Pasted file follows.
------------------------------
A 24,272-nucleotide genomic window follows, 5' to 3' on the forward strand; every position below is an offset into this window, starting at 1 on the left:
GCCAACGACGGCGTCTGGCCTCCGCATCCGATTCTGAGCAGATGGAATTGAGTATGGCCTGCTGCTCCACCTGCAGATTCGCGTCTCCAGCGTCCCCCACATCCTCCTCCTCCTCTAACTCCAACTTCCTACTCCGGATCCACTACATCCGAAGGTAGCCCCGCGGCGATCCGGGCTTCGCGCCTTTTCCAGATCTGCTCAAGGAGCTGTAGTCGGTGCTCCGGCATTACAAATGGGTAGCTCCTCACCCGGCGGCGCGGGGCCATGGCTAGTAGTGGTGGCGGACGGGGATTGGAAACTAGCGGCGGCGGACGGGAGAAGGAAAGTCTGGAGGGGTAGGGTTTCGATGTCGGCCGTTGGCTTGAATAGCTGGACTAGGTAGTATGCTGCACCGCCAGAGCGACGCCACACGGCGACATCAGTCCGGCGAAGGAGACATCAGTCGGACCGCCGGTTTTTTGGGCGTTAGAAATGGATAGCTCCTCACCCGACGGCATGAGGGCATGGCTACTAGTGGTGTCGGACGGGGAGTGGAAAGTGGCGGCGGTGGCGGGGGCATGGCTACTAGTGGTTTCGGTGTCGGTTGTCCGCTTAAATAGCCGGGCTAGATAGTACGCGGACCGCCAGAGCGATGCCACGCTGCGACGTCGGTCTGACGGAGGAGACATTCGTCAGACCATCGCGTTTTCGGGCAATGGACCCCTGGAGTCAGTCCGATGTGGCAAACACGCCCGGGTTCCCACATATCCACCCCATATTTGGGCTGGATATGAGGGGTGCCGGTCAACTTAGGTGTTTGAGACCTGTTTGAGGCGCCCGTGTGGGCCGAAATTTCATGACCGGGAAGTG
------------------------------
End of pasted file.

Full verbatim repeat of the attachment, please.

A 24,272-nucleotide genomic window follows, 5' to 3' on the forward strand; every position below is an offset into this window, starting at 1 on the left:
GCCAACGACGGCGTCTGGCCTCCGCATCCGATTCTGAGCAGATGGAATTGAGTATGGCCTGCTGCTCCACCTGCAGATTCGCGTCTCCAGCGTCCCCCACATCCTCCTCCTCCTCTAACTCCAACTTCCTACTCCGGATCCACTACATCCGAAGGTAGCCCCGCGGCGATCCGGGCTTCGCGCCTTTTCCAGATCTGCTCAAGGAGCTGTAGTCGGTGCTCCGGCATTACAAATGGGTAGCTCCTCACCCGGCGGCGCGGGGCCATGGCTAGTAGTGGTGGCGGACGGGGATTGGAAACTAGCGGCGGCGGACGGGAGAAGGAAAGTCTGGAGGGGTAGGGTTTCGATGTCGGCCGTTGGCTTGAATAGCTGGACTAGGTAGTATGCTGCACCGCCAGAGCGACGCCACACGGCGACATCAGTCCGGCGAAGGAGACATCAGTCGGACCGCCGGTTTTTTGGGCGTTAGAAATGGATAGCTCCTCACCCGACGGCATGAGGGCATGGCTACTAGTGGTGTCGGACGGGGAGTGGAAAGTGGCGGCGGTGGCGGGGGCATGGCTACTAGTGGTTTCGGTGTCGGTTGTCCGCTTAAATAGCCGGGCTAGATAGTACGCGGACCGCCAGAGCGATGCCACGCTGCGACGTCGGTCTGACGGAGGAGACATTCGTCAGACCATCGCGTTTTCGGGCAATGGACCCCTGGAGTCAGTCCGATGTGGCAAACACGCCCGGGTTCCCACATATCCACCCCATATTTGGGCTGGATATGAGGGGTGCCGGTCAACTTAGGTGTTTGAGACCTGTTTGAGGCGCCCGTGTGGGCCGAAATTTCATGACCGGGAAGTG